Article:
Shortly after trial, respondent filed Motion for Leave to File Amendments to Answers and to Conform the Pleadings to the Proof. In her motion, respondent seeks to amend her answers to raise, as an affirmative defense in both cases, the allegation that petitioners are prohibited by the "duty of consistency" from asserting that WAI's S corporation election was terminated during any of the years in issue. Respondent further seeks to amend her answers to allege that, if the Court determines that Weeden's advances constitute loans, then those loans were discharged and gave rise to cancellation of indebtedness income in 1988. In an opposition filed in response to respondent's motion, petitioners argue that they are not prohibited from raising the validity of WAI's S corporation election, and that the Court does not have jurisdiction to determine a deficiency for 1988 because respondent had not issued a notice of deficiency for that year.
Subsequently, respondent issued a notice of deficiency to each petitioner with respect to the 1988 taxable year. In these notices, respondent determined that the advances from Weeden in the amount of $103,093 were loans to WAI which were discharged and gave rise to cancellation of indebtedness income in 1988. Each petitioner filed a petition in this Court contesting respondent's determination. See Whelpley v. Commissioner, Docket No. 5394-95 (William and Sara G. Whelpley); Whelpley v. Commissioner, Docket No. 5463-95 (William Whelpley, Jr.). References to the related cases are to these cases.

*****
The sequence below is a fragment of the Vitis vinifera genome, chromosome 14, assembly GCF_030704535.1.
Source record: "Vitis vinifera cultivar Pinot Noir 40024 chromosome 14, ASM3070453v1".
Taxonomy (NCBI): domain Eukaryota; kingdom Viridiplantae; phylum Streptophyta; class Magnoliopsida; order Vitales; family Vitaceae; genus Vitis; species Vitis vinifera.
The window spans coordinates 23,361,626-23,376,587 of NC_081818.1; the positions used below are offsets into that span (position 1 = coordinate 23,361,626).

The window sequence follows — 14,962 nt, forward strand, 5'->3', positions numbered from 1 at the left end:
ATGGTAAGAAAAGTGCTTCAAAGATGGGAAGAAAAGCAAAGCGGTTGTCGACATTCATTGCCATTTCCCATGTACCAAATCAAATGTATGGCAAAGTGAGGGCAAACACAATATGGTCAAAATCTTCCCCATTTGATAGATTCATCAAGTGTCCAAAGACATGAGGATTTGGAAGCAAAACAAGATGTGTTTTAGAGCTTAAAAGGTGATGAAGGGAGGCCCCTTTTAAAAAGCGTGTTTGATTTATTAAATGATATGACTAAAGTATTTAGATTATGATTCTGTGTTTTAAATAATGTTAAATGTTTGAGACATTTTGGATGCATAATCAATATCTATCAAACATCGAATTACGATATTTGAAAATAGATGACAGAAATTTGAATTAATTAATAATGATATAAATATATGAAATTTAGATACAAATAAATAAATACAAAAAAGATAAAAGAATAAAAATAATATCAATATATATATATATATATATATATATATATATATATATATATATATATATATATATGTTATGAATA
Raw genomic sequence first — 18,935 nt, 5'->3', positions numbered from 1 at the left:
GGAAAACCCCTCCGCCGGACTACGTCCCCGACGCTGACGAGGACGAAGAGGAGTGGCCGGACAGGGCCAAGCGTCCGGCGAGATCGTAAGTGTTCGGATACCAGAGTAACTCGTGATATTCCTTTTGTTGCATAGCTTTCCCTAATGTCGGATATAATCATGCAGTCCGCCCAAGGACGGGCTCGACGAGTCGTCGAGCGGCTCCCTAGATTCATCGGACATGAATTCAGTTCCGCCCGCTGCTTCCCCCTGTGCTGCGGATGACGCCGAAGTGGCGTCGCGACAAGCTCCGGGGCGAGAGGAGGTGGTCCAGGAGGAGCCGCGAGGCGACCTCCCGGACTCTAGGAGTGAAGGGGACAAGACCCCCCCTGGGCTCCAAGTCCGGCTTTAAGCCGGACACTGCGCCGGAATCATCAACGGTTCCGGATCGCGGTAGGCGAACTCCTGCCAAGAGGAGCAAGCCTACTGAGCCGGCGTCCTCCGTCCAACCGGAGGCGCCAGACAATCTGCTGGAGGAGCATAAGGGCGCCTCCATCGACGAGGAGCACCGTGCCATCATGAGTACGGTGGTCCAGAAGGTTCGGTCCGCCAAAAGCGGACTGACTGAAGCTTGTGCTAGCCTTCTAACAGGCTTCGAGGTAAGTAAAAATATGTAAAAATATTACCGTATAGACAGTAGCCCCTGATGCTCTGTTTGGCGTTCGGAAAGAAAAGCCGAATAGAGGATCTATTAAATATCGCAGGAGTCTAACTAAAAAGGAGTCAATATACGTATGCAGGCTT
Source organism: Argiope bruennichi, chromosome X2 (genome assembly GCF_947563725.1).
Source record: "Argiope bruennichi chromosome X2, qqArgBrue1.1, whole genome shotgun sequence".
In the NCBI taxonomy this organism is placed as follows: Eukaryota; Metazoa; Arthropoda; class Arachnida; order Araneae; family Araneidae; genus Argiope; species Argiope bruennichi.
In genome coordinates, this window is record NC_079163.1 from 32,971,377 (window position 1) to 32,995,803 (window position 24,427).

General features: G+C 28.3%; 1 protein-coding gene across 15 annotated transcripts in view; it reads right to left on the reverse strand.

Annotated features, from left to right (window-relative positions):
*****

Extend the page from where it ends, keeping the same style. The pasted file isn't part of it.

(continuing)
Thereafter, the related cases were set for trial. Shortly before the trial of those cases, the parties filed a stipulation of settled issues which states in part as follows:
the parties reached a basis of settlement with respect to the taxable year 1988 as follows: